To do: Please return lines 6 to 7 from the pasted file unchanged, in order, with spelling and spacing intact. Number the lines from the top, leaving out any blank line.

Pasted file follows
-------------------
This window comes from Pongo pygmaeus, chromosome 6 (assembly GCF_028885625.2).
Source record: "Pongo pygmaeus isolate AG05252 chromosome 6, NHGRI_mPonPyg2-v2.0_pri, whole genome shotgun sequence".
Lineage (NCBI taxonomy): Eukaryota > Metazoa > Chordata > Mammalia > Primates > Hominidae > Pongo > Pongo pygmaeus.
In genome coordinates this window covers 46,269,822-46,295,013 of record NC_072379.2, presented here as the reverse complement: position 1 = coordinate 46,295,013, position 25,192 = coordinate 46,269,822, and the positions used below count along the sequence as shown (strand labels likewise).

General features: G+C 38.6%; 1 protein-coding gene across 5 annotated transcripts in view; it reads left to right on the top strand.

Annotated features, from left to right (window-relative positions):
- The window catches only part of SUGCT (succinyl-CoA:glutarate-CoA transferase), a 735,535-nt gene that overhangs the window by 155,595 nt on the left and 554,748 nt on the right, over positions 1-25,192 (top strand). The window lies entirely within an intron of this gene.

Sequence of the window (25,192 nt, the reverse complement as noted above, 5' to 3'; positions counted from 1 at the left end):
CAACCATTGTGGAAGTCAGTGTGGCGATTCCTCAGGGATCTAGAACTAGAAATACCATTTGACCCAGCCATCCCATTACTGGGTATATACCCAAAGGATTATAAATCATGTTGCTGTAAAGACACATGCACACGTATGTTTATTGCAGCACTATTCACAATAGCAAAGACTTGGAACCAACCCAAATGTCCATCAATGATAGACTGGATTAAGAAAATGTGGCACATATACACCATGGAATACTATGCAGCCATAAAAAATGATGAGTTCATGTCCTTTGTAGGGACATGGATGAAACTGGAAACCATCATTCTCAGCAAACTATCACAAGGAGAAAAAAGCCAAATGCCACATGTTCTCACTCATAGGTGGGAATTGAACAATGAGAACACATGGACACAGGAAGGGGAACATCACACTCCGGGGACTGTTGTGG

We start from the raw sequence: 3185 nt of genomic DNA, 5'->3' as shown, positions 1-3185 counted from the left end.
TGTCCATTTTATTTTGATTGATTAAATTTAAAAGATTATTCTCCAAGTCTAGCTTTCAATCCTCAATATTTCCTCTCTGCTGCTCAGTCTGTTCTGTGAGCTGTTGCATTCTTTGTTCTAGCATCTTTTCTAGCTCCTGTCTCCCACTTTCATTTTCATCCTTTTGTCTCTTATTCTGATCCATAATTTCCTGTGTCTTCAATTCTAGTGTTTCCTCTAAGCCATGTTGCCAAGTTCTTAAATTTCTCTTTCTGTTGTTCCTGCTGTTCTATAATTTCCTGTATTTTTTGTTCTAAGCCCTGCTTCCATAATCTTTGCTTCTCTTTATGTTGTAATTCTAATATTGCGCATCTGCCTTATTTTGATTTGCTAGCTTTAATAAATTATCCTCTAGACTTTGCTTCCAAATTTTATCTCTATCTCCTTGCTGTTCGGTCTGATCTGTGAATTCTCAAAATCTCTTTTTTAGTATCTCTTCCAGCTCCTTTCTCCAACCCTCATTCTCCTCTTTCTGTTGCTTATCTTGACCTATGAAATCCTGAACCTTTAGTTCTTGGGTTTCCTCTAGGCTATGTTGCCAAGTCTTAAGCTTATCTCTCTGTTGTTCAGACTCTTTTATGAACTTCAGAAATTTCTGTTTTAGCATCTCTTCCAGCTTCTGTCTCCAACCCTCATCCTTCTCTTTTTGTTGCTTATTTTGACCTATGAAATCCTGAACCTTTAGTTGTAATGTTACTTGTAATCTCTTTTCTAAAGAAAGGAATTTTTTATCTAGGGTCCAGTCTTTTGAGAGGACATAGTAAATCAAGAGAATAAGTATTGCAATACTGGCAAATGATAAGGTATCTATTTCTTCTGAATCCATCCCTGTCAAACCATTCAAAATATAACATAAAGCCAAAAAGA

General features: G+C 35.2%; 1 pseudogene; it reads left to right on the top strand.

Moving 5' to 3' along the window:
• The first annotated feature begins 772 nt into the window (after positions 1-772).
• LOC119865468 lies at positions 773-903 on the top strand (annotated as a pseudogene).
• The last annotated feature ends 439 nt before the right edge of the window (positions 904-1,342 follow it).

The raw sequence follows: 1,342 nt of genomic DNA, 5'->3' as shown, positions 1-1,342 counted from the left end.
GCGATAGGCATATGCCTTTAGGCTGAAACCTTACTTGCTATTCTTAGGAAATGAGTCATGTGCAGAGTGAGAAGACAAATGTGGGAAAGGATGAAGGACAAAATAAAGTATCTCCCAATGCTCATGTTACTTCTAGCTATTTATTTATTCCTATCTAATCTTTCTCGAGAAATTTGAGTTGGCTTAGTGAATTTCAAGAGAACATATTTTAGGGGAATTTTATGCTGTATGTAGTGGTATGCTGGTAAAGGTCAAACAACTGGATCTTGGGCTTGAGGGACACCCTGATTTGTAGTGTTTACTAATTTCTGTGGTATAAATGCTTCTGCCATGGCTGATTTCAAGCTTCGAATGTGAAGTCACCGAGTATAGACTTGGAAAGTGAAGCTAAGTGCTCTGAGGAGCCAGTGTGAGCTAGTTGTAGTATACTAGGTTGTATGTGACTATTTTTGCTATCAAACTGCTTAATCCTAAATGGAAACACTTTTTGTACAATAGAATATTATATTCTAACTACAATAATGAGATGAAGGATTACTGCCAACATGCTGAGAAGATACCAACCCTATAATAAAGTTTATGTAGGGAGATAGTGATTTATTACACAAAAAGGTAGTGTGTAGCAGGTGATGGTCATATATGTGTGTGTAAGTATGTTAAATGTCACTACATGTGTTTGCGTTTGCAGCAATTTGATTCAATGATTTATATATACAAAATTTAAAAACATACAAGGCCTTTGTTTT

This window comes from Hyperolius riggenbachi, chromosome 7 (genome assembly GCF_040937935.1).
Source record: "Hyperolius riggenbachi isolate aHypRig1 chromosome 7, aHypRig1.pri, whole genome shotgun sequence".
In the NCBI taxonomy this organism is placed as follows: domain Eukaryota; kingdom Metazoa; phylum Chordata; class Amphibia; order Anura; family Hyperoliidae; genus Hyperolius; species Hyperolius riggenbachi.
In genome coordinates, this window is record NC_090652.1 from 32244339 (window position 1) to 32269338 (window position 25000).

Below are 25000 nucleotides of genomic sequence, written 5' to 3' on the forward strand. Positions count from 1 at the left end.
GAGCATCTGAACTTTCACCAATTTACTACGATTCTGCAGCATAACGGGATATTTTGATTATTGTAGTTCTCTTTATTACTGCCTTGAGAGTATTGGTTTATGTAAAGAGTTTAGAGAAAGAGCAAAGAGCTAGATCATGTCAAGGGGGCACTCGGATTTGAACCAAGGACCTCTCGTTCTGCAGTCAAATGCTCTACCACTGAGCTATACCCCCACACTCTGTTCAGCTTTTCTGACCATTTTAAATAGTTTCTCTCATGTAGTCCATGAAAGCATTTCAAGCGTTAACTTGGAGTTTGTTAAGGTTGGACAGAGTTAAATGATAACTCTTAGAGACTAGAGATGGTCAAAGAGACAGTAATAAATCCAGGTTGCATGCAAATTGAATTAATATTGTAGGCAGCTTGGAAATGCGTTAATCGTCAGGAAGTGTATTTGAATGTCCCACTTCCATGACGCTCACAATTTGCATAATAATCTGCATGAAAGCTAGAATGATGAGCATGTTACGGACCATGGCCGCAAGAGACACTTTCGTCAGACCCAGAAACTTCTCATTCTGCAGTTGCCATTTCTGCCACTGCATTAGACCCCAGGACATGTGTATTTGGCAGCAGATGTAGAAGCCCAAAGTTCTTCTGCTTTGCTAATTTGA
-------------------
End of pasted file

Annotated features, from left to right (window-relative positions):
- The window catches only part of SUGCT (succinyl-CoA:glutarate-CoA transferase), a 735,535-nt gene that overhangs the window by 155,595 nt on the left and 554,748 nt on the right, over positions 1-25,192 (top strand). The window lies entirely within an intron of this gene.